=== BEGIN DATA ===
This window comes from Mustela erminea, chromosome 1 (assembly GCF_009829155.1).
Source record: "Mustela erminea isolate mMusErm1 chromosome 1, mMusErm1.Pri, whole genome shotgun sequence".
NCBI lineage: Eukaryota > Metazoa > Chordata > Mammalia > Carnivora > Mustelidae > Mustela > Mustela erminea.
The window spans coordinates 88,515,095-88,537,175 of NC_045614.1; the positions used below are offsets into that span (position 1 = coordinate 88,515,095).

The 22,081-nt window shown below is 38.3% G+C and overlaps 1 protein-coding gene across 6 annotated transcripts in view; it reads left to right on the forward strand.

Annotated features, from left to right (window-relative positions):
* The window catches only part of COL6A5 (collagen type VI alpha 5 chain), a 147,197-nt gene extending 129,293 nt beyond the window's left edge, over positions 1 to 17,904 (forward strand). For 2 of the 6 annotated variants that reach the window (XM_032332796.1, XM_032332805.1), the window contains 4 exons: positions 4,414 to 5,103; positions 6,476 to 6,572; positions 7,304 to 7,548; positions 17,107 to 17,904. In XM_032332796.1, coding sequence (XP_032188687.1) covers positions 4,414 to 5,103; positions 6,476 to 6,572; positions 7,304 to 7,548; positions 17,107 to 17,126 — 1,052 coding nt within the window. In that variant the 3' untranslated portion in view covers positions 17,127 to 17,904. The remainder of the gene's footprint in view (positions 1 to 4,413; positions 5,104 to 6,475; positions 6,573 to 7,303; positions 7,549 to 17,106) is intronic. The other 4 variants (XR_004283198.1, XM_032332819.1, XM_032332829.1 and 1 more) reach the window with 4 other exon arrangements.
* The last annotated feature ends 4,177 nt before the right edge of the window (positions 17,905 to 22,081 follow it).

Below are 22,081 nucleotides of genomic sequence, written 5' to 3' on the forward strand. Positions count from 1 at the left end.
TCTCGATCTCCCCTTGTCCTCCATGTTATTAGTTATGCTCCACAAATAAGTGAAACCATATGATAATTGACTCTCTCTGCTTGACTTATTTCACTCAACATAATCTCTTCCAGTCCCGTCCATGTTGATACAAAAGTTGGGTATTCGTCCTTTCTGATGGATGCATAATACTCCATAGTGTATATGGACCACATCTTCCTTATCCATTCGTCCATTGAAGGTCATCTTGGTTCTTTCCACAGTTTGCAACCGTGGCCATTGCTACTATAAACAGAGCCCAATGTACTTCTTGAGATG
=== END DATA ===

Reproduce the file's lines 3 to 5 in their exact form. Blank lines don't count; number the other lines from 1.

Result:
NCBI lineage: Eukaryota > Metazoa > Chordata > Mammalia > Carnivora > Mustelidae > Mustela > Mustela erminea.
The window spans coordinates 88,515,095-88,537,175 of NC_045614.1; the positions used below are offsets into that span (position 1 = coordinate 88,515,095).

The 22,081-nt window shown below is 38.3% G+C and overlaps 1 protein-coding gene across 6 annotated transcripts in view; it reads left to right on the forward strand.